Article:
Sixth, I'm doing a special promotion for the book through the Ziesing Book catalogue. Check it out through their web site.

JeffV

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JV
Posted on Monday, June 07, 2004 - 12:14 pm:   

The (positive, but mostly summary PW review) includes these lines:

Perhaps the finest of the Ambergris stories is “Learning to Leave the Flesh,” the tale of a writer who makes his living crafting individual perfect sentences whose life is transformed when he’s assigned to write an epitaph for a dwarf who has committed suicide. Among the Veniss stories are “Balzac’s War” and “Detectives and Cadavers,” with their monstrous, sentient flesh dogs, and strangely mutated human beings. The title story may be the best of all, a surreal fable about the intrigues and battles among the employees who work in an office building, a struggle cut short when one woman’s trumpet vine infiltrates the crawl spaces and ventilation shafts of the structure, pulling it down on the heads of everyone within.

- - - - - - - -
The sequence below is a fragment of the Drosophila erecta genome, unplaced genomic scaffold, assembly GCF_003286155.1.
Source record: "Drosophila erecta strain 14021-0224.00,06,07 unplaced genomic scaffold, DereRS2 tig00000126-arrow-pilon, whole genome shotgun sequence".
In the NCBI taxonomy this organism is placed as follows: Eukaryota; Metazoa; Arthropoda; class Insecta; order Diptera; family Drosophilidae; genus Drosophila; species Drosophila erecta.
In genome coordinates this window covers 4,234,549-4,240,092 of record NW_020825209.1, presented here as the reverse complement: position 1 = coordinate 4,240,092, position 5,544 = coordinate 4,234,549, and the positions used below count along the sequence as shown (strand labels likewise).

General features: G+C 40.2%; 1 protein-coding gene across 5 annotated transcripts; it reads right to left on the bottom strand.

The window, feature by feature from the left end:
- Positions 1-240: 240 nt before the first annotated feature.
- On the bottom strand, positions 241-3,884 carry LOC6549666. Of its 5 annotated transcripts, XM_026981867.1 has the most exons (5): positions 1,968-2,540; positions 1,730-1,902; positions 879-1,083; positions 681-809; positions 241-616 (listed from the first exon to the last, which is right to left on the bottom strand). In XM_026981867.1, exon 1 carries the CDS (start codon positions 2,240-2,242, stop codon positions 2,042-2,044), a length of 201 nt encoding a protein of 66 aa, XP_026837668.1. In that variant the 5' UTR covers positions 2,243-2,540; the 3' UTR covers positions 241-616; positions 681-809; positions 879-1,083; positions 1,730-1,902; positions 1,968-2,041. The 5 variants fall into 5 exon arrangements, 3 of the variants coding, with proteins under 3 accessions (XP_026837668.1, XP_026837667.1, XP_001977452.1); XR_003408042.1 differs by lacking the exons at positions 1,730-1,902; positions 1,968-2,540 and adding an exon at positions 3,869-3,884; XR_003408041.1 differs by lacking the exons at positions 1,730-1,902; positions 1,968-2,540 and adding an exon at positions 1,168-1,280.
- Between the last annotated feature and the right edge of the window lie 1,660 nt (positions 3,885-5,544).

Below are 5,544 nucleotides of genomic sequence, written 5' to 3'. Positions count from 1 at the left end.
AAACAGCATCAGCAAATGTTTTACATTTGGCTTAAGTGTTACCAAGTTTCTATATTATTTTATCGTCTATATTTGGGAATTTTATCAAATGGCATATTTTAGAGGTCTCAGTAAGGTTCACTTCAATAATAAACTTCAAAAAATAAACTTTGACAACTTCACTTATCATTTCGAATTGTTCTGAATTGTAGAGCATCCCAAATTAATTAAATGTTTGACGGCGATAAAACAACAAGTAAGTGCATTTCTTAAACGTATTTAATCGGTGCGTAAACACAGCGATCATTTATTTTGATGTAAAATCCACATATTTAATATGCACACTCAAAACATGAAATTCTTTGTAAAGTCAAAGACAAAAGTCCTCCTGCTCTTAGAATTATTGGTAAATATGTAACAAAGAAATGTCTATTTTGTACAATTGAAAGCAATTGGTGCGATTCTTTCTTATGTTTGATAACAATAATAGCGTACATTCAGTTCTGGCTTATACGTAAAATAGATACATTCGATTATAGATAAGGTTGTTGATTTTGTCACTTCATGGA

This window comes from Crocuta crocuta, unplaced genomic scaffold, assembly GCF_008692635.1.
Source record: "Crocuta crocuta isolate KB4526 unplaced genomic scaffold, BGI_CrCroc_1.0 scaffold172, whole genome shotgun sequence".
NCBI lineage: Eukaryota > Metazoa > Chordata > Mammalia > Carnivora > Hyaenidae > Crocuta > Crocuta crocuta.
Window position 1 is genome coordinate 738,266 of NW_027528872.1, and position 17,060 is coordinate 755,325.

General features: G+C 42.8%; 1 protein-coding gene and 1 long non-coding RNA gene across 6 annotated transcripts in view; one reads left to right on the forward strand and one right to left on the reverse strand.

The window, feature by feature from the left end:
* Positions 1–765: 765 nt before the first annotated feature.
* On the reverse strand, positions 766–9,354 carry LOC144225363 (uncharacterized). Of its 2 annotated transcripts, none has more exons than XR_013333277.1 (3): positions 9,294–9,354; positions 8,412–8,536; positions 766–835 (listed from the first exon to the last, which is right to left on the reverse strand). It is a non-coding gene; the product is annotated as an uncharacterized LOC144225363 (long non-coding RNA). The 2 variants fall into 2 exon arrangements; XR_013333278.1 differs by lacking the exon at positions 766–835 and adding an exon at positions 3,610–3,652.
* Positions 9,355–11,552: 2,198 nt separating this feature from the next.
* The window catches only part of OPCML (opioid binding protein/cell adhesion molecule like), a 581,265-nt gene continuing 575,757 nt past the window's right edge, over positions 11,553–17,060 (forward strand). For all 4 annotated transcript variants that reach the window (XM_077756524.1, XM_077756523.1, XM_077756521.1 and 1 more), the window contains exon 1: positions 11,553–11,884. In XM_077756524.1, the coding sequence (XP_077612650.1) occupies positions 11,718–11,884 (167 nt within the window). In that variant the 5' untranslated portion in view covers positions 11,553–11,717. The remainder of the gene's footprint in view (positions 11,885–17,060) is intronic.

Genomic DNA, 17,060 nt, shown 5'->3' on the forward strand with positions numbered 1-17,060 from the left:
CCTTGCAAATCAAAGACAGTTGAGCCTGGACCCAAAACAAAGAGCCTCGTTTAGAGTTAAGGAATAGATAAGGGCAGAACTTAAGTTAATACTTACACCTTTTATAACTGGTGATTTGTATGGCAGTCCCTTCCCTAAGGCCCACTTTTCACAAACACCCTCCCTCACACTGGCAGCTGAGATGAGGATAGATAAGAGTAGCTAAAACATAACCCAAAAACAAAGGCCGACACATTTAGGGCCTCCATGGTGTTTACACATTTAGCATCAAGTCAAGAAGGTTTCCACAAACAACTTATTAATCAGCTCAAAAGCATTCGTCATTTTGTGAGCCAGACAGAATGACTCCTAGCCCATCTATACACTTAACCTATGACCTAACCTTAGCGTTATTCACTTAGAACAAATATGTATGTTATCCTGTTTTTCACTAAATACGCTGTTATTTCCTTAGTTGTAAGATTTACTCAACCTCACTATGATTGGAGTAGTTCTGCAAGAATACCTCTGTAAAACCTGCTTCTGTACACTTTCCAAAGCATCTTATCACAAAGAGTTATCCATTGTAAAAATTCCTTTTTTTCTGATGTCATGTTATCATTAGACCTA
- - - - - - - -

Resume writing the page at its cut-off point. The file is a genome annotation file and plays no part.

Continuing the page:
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JV
Posted on Monday, June 07, 2004 - 12:19 pm:   

...and two reviews in Locus:

Faren Miller: "better than a day at the movies with a big tub of popcorn and your pockets stuffed with Snickers"

Nick Gevers: "To read Secret Life is to understand radical new possibilities of fantastic narrative...It may well be a landmark."
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JV
Posted on Saturday, July 03, 2004 - 01:11 pm:   

A nice review of Secret Life on Emerald City:
http://www.emcit.com/emcit106.shtml#Short

And SF Site is currently running an excerpt and interview:
http://www.sfsite.com

JV
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Jim Rockhill
Posted on Monday, July 05, 2004 - 08:10 pm: